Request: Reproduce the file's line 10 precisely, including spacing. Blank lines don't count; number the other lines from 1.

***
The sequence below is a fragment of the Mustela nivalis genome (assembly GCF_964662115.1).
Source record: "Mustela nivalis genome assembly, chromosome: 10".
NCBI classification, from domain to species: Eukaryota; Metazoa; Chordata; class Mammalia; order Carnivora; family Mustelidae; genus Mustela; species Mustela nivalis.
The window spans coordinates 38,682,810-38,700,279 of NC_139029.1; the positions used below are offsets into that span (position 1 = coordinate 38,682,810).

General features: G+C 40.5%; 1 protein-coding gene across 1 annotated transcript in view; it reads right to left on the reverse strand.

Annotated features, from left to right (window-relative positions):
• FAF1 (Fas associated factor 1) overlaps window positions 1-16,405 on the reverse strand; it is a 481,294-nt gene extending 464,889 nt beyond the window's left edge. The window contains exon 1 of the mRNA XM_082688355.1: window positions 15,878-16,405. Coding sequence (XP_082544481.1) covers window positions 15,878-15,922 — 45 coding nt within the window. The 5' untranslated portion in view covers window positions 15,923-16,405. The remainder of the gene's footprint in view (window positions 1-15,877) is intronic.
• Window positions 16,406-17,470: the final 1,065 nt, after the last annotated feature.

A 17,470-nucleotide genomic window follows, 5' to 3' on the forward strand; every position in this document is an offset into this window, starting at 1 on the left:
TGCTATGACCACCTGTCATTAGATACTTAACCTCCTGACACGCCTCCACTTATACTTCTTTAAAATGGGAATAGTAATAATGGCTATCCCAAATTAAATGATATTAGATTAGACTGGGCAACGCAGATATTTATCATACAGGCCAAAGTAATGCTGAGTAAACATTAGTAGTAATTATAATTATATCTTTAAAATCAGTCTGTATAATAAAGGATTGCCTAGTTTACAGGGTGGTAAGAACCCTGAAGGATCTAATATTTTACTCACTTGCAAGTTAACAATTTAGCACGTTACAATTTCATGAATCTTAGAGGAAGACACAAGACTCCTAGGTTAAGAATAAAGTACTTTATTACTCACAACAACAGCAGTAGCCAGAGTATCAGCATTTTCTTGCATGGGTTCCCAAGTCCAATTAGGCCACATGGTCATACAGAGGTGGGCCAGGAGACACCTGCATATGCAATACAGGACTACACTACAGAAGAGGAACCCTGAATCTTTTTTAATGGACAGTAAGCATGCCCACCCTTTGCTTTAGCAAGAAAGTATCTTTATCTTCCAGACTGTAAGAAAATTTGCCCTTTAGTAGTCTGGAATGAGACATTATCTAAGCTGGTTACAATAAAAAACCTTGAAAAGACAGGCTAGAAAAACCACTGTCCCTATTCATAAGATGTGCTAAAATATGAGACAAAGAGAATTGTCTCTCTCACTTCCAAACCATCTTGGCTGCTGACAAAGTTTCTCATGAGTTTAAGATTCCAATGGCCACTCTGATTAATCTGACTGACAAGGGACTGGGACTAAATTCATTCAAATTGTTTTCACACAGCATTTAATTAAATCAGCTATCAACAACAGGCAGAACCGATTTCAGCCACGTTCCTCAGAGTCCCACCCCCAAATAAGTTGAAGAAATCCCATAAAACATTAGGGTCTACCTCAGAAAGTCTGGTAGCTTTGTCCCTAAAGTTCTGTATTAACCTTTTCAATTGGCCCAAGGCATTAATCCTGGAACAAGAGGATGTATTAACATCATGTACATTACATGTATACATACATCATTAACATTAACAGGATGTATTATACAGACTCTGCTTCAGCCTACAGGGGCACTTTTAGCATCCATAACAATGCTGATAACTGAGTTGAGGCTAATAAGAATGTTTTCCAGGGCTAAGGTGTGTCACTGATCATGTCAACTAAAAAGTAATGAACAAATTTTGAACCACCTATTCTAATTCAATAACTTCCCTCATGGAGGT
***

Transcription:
TGCTATGACCACCTGTCATTAGATACTTAACCTCCTGACACGCCTCCACTTATACTTCTTTAAAATGGGAATAGTAATAATGGCTATCCCAAATTAAATGATATTAGATTAGACTGGGCAACGCAGATATTTATCATACAGGCCAAAGTAATGCTGAGTAAACATTAGTAGTAATTATAATTATATCTTTAAAATCAGTCTGTATAATAAAGGATTGCCTAGTTTACAGGGTGGTAAGAACCCTGAAGGATCTAATATTTTACTCACTTGCAAGTTAACAATTTAGCACGTTACAATTTCATGAATCTTAGAGGAAGACACAAGACTCCTAGGTTAAGAATAAAGTACTTTATTACTCACAACAACAGCAGTAGCCAGAGTATCAGCATTTTCTTGCATGGGTTCCCAAGTCCAATTAGGCCACATGGTCATACAGAGGTGGGCCAGGAGACACCTGCATATGCAATACAGGACTACACTACAGAAGAGGAACCCTGAATCTTTTTTAATGGACAGTAAGCATGCCCACCCTTTGCTTTAGCAAGAAAGTATCTTTATCTTCCAGACTGTAAGAAAATTTGCCCTTTAGTAGTCTGGAATGAGACATTATCTAAGCTGGTTACAATAAAAAACCTTGAAAAGACAGGCTAGAAAAACCACTGTCCCTATTCATAAGATGTGCTAAAATATGAGACAAAGAGAATTGTCTCTCTCACTTCCAAACCATCTTGGCTGCTGACAAAGTTTCTCATGAGTTTAAGATTCCAATGGCCACTCTGATTAATCTGACTGACAAGGGACTGGGACTAAATTCATTCAAATTGTTTTCACACAGCATTTAATTAAATCAGCTATCAACAACAGGCAGAACCGATTTCAGCCACGTTCCTCAGAGTCCCACCCCCAAATAAGTTGAAGAAATCCCATAAAACATTAGGGTCTACCTCAGAAAGTCTGGTAGCTTTGTCCCTAAAGTTCTGTATTAACCTTTTCAATTGGCCCAAGGCATTAATCCTGGAACAAGAGGATGTATTAACATCATGTACATTACATGTATACATACATCATTAACATTAACAGGATGTATTATACAGACTCTGCTTCAGCCTACAGGGGCACTTTTAGCATCCATAACAATGCTGATAACTGAGTTGAGGCTAATAAGAATGTTTTCCAGGGCTAAGGTGTGTCACTGATCATGTCAACTAAAAAGTAATGAACAAATTTTGAACCACCTATTCTAATTCAATAACTTCCCTCATGGAGGT